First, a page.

This grooved sphere is eight inches in diameter. As an action while you’re touching it, you can command it to work on a creature within 5 feet of you that is missing any of its hit points, or is diseased, cursed, or poisoned, or dead. You can command the globe to stop its work as an action; it also stops work if its target no longer meets its criteria.
Five needles protrude from the globe (and, if necessary, a scalpel) and perform strange medical practices on the target. The target is immediately stabilized, and the progress of any disease, curse, or poison stops. After 1d10 rounds, the target is healed for 3d8 hit points. After 2d10 rounds, one disease, curse, or poison affecting the target ends. After 4d10 rounds, a dead creature receives a raise dead spell. The device can work for up to 30 rounds, and regains all expended time each day at dawn.
The globe is able to float in place, in air or water, unless moved by a significant force, strong current of air or water, or a creature’s action.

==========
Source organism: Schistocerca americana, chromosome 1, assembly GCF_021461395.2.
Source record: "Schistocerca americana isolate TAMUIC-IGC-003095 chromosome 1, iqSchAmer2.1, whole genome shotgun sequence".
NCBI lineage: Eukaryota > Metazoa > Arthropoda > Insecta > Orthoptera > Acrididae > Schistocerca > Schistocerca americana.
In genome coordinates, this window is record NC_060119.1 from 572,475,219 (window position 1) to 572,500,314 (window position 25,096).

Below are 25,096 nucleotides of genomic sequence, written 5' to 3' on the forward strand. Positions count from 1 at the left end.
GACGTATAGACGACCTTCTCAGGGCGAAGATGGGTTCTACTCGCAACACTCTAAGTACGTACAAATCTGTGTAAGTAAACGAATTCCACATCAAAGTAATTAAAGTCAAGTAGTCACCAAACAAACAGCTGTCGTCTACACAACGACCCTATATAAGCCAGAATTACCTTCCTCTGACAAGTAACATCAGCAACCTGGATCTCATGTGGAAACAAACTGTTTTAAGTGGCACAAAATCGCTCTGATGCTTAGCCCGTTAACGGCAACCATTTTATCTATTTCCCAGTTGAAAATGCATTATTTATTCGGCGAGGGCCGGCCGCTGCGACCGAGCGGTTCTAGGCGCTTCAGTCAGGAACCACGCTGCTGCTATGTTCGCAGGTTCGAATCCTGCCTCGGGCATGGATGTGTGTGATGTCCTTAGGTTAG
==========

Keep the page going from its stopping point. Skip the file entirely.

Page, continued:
Yeah, I dunno, I just wanted more weirdness.
Under the Seas of Vodari (and D&D in general) aren’t saying you can’t use shields underwater, just like we’re not saying you can’t use greatswords underwater if you have a swimming speed. But in the “reality” of the setting, your character would probably prefer a solution that avoided water resistance. Also, the shielding gauntlet is a +1 shield, not a standard shield. Or it’s a non-throwable dagger and 1 point of AC, sort of like the Dual Wielder feat. Or it’s an off-hand rapier. Whichever, really.
The morphic cube touches on the Horadric Cube. Other than that, it’s about giving players way to materials that are otherwise hard to come by undersea.
The ghost star – everyone needs a ghost sensor that they can use to stab ghosts, right? This is a common thing if you’re a wildly advanced magical and technological society?
Finally, the chirurgical globe is just looking around for other functions that adventurers would care about, without going back to things that are weapons, armor, or both. So if it’s a bit too much like the IT-O Interrogator from Star Wars: A New Hope, I wasn’t 100% satisfied with what my brain was offering either. The randomized, time-based limit on its daily function is intended to make it feel a little more like weird tech and a little less like D&D magic.